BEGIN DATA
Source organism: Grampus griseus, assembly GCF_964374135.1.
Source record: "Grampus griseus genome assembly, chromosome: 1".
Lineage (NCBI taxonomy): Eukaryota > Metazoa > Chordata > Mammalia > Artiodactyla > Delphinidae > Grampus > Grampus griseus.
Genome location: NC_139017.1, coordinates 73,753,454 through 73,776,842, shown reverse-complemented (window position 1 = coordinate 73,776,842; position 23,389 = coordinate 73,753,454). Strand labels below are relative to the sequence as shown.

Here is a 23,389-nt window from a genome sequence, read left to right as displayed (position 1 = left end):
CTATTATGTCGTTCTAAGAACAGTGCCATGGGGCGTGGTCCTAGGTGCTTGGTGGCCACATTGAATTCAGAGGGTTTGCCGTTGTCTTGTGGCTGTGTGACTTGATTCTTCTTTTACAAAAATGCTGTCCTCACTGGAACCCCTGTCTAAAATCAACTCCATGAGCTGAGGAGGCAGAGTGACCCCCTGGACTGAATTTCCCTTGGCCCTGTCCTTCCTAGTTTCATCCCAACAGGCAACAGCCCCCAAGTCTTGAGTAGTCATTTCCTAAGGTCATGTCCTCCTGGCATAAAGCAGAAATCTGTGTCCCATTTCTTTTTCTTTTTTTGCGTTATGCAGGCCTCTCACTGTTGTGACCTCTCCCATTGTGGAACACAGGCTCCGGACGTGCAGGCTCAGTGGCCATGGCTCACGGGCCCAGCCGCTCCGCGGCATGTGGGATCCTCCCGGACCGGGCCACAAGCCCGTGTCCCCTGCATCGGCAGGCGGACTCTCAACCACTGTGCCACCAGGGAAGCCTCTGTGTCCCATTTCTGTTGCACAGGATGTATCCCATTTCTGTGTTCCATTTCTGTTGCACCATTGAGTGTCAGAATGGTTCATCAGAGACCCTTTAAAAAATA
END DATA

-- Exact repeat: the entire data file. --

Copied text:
Source organism: Grampus griseus, assembly GCF_964374135.1.
Source record: "Grampus griseus genome assembly, chromosome: 1".
Lineage (NCBI taxonomy): Eukaryota > Metazoa > Chordata > Mammalia > Artiodactyla > Delphinidae > Grampus > Grampus griseus.
Genome location: NC_139017.1, coordinates 73,753,454 through 73,776,842, shown reverse-complemented (window position 1 = coordinate 73,776,842; position 23,389 = coordinate 73,753,454). Strand labels below are relative to the sequence as shown.

Here is a 23,389-nt window from a genome sequence, read left to right as displayed (position 1 = left end):
CTATTATGTCGTTCTAAGAACAGTGCCATGGGGCGTGGTCCTAGGTGCTTGGTGGCCACATTGAATTCAGAGGGTTTGCCGTTGTCTTGTGGCTGTGTGACTTGATTCTTCTTTTACAAAAATGCTGTCCTCACTGGAACCCCTGTCTAAAATCAACTCCATGAGCTGAGGAGGCAGAGTGACCCCCTGGACTGAATTTCCCTTGGCCCTGTCCTTCCTAGTTTCATCCCAACAGGCAACAGCCCCCAAGTCTTGAGTAGTCATTTCCTAAGGTCATGTCCTCCTGGCATAAAGCAGAAATCTGTGTCCCATTTCTTTTTCTTTTTTTGCGTTATGCAGGCCTCTCACTGTTGTGACCTCTCCCATTGTGGAACACAGGCTCCGGACGTGCAGGCTCAGTGGCCATGGCTCACGGGCCCAGCCGCTCCGCGGCATGTGGGATCCTCCCGGACCGGGCCACAAGCCCGTGTCCCCTGCATCGGCAGGCGGACTCTCAACCACTGTGCCACCAGGGAAGCCTCTGTGTCCCATTTCTGTTGCACAGGATGTATCCCATTTCTGTGTTCCATTTCTGTTGCACCATTGAGTGTCAGAATGGTTCATCAGAGACCCTTTAAAAAATA